ARMARM designs technology that is at the heart of advanced digital products and has built a broad partner community that increasingly embraces an open source and collaborative development model to keep pace with transitions in the industry. Enabling developer collaboration on open source projects, like Xen, is key to help optimize support for system virtualization. ARM is pleased to host and support this event.

What to expect at a Xen Project Hackathon?

The aim of the Hackathon is to give developers the opportunity to meet face to face, to discuss development, coordinate, write code, and collaborate with other developers. And, of course, the event will allow everyone to meet in person and build relationships. To facilitate this, we will have a social event on the evening of the 18th. We will cover many hot topics such as the latest Xen Project Hypervisor 4.7 features, planning for the next Xen Project Hypervisor release, Cloud Integration, Cloud Operating Systems, Mirage OS as well as Xen Project in emerging segments such as embedded, mobile, automotive and NFV. But, at the end of the day, the community will chose the topics that are covered — more on our process here below.

To ensure that the event runs efficiently, we adhere to the following process: Each day is divided into several segments. We will have a number of work areas that are labelled with numbers (or other unique identifiers). Each morning starts with a plenary and scheduling session. Every attendee who cares about a topic can announce a topic, which we will map against a work area and time-slot. This makes it easy for other attendees to participate in projects and discussions they care about. We also encourage attendees to highlight projects they plan to share before the event by adding them to our wiki.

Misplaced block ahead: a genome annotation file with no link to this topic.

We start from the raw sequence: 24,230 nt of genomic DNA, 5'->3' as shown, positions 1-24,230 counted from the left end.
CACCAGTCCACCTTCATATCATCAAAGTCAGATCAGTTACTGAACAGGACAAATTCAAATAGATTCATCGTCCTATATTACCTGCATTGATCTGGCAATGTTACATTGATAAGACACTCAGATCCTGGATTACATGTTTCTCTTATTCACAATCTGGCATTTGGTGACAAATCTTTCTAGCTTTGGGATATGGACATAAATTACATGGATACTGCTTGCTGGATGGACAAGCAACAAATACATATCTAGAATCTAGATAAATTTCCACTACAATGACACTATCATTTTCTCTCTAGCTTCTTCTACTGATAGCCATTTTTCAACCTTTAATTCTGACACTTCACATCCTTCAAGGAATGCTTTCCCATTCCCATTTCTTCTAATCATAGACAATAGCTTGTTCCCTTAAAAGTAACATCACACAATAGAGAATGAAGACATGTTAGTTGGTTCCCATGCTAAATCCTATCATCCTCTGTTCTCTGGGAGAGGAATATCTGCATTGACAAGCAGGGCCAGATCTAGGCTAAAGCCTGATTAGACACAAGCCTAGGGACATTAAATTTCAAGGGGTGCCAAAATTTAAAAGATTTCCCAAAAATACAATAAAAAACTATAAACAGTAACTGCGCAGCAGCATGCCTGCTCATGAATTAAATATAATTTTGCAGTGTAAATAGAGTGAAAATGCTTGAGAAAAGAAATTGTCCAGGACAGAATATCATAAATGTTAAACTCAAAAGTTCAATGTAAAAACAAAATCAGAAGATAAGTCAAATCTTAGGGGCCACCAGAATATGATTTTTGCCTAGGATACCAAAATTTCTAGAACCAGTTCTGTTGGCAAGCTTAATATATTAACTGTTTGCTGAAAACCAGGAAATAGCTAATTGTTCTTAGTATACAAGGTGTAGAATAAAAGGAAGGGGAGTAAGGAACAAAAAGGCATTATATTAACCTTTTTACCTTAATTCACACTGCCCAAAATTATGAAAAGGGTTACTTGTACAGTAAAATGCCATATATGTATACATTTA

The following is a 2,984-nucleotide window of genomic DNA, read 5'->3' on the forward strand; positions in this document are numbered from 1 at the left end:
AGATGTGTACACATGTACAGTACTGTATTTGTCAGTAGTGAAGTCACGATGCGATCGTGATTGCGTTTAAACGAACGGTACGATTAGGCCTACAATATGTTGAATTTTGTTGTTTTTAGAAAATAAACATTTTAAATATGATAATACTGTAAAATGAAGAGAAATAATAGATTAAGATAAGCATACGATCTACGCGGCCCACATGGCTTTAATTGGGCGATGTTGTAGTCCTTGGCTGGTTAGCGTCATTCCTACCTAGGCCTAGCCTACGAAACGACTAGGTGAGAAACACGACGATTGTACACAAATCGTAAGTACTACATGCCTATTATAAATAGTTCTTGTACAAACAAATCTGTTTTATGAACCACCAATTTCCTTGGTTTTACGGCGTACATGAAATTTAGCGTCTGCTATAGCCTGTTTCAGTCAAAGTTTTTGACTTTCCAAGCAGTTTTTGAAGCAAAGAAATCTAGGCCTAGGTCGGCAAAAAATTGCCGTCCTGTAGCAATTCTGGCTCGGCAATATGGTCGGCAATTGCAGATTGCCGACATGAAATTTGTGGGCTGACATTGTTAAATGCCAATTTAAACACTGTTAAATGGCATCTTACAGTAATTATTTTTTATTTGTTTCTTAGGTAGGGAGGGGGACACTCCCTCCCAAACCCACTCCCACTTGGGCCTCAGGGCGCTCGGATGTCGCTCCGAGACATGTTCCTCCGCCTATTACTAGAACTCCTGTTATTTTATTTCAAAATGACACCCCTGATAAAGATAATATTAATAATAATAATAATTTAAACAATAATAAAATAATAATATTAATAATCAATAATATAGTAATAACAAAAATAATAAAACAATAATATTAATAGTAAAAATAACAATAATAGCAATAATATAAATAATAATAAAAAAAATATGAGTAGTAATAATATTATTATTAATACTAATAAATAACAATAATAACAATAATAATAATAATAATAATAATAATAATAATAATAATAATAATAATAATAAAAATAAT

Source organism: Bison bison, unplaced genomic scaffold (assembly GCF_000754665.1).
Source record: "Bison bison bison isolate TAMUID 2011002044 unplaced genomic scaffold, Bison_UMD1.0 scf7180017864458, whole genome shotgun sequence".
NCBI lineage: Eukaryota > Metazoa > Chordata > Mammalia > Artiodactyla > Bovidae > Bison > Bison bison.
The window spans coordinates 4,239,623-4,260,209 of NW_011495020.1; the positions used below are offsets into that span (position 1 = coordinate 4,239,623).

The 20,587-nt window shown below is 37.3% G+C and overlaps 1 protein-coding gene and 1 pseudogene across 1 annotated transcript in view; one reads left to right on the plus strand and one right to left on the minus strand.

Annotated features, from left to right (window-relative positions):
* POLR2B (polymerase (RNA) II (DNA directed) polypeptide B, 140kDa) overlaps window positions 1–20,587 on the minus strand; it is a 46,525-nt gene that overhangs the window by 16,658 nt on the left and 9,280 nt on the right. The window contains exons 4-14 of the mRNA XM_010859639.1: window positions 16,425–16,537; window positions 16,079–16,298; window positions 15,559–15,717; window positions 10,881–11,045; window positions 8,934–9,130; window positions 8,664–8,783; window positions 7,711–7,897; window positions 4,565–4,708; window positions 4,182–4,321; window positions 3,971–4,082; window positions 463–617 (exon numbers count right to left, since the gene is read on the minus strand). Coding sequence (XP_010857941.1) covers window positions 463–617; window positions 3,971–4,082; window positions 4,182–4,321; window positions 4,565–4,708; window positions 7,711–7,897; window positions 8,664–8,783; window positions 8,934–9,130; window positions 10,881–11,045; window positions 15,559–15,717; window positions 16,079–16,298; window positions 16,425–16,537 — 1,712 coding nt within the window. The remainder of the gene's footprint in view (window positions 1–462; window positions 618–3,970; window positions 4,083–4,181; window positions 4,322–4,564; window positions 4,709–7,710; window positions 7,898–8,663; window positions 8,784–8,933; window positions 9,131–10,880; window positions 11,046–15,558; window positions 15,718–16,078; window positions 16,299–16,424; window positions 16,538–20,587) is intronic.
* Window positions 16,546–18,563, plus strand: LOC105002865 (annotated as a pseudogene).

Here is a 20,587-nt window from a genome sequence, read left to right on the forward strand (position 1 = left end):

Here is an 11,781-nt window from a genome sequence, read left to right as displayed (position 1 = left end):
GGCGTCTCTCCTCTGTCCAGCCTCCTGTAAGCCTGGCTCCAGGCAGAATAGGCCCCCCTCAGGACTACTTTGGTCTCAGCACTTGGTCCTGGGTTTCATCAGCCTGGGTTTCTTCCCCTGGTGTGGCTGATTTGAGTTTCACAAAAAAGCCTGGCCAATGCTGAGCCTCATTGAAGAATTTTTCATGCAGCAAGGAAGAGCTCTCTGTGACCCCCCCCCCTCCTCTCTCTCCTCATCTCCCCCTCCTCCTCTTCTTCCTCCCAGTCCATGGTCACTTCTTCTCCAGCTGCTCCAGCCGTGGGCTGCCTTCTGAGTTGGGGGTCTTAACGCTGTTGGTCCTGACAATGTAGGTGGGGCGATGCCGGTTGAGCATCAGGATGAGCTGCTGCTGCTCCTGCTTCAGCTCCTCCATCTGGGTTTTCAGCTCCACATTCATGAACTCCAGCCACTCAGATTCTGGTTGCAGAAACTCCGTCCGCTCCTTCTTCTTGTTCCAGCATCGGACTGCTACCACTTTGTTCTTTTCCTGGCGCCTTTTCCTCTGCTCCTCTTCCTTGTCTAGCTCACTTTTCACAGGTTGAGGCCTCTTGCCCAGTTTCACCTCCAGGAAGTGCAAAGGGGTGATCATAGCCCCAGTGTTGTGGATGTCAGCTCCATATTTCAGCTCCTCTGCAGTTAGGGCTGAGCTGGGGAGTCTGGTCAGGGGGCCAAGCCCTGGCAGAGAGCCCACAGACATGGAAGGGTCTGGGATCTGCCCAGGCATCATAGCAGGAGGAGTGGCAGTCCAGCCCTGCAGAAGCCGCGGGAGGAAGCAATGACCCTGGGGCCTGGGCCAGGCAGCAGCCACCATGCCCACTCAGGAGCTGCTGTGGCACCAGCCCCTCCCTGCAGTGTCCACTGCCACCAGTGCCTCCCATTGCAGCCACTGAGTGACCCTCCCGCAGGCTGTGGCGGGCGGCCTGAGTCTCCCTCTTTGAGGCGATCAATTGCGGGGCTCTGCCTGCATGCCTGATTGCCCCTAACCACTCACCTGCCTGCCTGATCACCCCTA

We will wrap up each day with another short plenary session: the aim of this session is to summarize what was done, show brief demos and make improvements to the process.

To give you a sense of the venue, we attached a few pictures of the venue:

ARM Cambridge Arm Cambridge Panorama ARM Cambridge Atrium

How to Register?

As spaces at the Xen Project Hackathon are limited, we are asking attendees to request an invitation. You will need to cover your own travel, accommodation and other costs such as evening meals, etc. We do have a very limited number of travel stipends available for individuals who cannot afford to travel. Please contact community dot manager at xenproject dot org if you need to make use of it.

Reports from Previous Hackathons

More Information